In the book "Black Boy" by Richard Wright, racism was a main concern and focus of discussion. It appears that Richard had been plagued by racism all his life and keeps fighting against it. When Richard was young and living with his mother and brother at his Aunt and Uncle Hoskins' house, Richards Uncle Hoskins was murdered. A bunch of white racist supremacists got jealous over Uncle Hoskins saloon earnings and killed him. They then proceeded to threaten Richard and the rest of his family, causing Richard and his family to flee across state. This made things very difficult for Richard, and he was still having trouble finding work because of racism. In his time, racism was a huge problem with no avoidance. Racism was every where, in school, in public, and even at work. Rich finally landed at an optical company doing skilled labor. He was hired by a white man to teach other African Americans how to do skilled optical work. Well, one day a bunch of white supremacists chased him off the grounds taunting that blacks weren't permitted to do skilled labor. When he went to his employer to complain, the same employer who hired him to teach other African Americans skilled labor, the employer didn't stick up for him and sided with the supremacists. This really drove at Richard. He eventually moved north to Memphis, where he found work at another optical shop with a white co-worker and a black co-worker. Sadly enough, racism was still present. The white worker tried to trick the two into killing each other. This lead to a boxing match between Richard and the other African American co-worker.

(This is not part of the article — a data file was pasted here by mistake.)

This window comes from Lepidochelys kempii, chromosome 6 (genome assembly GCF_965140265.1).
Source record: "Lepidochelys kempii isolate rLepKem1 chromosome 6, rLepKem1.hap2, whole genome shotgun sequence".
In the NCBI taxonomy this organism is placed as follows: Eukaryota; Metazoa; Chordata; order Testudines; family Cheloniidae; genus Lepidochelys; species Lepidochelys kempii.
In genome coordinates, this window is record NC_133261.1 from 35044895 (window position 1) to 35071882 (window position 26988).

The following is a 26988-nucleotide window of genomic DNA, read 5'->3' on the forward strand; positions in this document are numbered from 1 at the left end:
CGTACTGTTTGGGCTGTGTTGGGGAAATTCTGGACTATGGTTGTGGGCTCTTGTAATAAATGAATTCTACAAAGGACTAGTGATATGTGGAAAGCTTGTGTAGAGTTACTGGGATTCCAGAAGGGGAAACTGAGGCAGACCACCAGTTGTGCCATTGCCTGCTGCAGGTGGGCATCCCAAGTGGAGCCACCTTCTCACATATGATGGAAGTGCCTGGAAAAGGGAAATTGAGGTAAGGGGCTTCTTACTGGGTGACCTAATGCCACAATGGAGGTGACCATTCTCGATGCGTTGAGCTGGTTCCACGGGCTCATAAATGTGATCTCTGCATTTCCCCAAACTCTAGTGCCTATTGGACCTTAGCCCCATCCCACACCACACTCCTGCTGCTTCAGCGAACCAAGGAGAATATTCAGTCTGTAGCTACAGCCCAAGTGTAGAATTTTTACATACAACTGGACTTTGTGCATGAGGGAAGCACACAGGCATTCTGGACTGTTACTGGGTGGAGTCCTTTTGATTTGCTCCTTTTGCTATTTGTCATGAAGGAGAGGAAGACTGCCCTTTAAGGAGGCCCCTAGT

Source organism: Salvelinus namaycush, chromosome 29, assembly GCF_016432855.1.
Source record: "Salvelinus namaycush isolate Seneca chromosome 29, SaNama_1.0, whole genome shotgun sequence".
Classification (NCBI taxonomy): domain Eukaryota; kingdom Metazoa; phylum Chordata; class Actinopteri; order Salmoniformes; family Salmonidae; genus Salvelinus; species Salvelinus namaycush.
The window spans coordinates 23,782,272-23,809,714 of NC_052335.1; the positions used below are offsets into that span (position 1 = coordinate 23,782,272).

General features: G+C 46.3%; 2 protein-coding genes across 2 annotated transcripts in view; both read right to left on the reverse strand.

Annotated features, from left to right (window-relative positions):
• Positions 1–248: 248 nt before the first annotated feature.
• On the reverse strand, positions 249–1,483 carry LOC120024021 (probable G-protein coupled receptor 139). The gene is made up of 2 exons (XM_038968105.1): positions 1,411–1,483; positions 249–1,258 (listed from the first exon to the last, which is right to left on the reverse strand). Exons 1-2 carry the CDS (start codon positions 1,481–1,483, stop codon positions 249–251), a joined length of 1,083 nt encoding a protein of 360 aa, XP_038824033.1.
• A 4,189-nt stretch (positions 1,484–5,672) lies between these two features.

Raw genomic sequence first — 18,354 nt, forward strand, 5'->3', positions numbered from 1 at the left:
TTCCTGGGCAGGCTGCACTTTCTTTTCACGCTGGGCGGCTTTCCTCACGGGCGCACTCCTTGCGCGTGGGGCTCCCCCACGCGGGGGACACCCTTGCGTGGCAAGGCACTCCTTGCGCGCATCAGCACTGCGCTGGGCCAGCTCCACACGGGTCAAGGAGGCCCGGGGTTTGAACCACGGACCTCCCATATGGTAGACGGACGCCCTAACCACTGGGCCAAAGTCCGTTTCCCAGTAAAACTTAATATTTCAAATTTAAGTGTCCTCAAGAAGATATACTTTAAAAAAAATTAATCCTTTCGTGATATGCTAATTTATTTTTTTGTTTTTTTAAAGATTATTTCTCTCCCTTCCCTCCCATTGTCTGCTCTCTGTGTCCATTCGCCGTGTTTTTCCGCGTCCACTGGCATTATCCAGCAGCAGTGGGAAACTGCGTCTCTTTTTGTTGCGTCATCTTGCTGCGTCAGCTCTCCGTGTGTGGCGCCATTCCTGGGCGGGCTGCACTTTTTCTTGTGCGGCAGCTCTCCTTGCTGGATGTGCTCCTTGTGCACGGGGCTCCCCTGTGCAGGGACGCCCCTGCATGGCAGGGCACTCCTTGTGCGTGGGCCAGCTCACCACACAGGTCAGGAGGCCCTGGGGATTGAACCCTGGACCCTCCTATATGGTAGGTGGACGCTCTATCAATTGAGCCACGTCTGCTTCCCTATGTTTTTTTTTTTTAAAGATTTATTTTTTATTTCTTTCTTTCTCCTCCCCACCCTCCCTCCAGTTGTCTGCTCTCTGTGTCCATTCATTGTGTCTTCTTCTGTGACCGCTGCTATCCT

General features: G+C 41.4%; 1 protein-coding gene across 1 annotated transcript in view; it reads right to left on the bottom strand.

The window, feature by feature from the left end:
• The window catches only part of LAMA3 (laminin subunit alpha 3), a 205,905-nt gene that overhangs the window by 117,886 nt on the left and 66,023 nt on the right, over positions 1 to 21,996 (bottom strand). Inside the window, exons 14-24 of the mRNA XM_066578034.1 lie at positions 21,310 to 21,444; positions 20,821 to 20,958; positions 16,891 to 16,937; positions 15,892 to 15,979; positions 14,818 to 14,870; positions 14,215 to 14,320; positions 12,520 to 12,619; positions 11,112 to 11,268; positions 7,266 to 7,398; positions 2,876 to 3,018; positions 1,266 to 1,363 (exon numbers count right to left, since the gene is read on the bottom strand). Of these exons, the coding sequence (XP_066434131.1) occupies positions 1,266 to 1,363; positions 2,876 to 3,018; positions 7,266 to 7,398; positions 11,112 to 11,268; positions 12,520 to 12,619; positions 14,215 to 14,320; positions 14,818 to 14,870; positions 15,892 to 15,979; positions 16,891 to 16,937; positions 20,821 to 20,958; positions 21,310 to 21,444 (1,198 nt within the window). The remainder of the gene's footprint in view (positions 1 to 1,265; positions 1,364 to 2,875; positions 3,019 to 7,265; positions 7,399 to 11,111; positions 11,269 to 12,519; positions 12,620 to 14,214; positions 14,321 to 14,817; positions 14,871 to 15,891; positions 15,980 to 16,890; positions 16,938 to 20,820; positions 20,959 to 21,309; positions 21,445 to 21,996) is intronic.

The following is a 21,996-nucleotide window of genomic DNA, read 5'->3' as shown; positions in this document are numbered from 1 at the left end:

Sick of racism, Richard tried to find more work in Chicago. He landed a job with an insurance company, but it did not last long because this was a racist insurance company who was taking advantage of poor black men by giving them long hard hours and minimal pay. It seemed as if though no matter where he was, Richard could not escape racism.

Through all the hardships and racism present in their contemporary societies, the strength and prosperity of African Americans was key. In "Coming of Age in Mississippi" Anne's good will and strength reined victorious. When her cousin George Lee burnt down the family house and blamed it on her, she kept her head up. Anne (Essie Mae) also gave her mother the support and inspiration she needed in order to go on. Anne was a very hard working, smart, pretty girl. She had a job by the age of nine, became valedictorian in the eighth grade, and got straight A's though out her high school career and was also involved in many extra curricular activities. She earned two basketball scholarships and graduated from two colleges with straight A's, one being the best black college in Mississippi. She became very aware, at an early age, of how negatively racism can impact lives. She then developed a strong interest, at an early age, in the NAACP, and actually followed up on it becoming active in the civil rights movement. After graduating from Natchez College, she devoted most of her time to working for the NAACP and the SNCC, despite all of the racist conflicts surrounding her. Anne then went on to graduate from the best black college in Mississippi.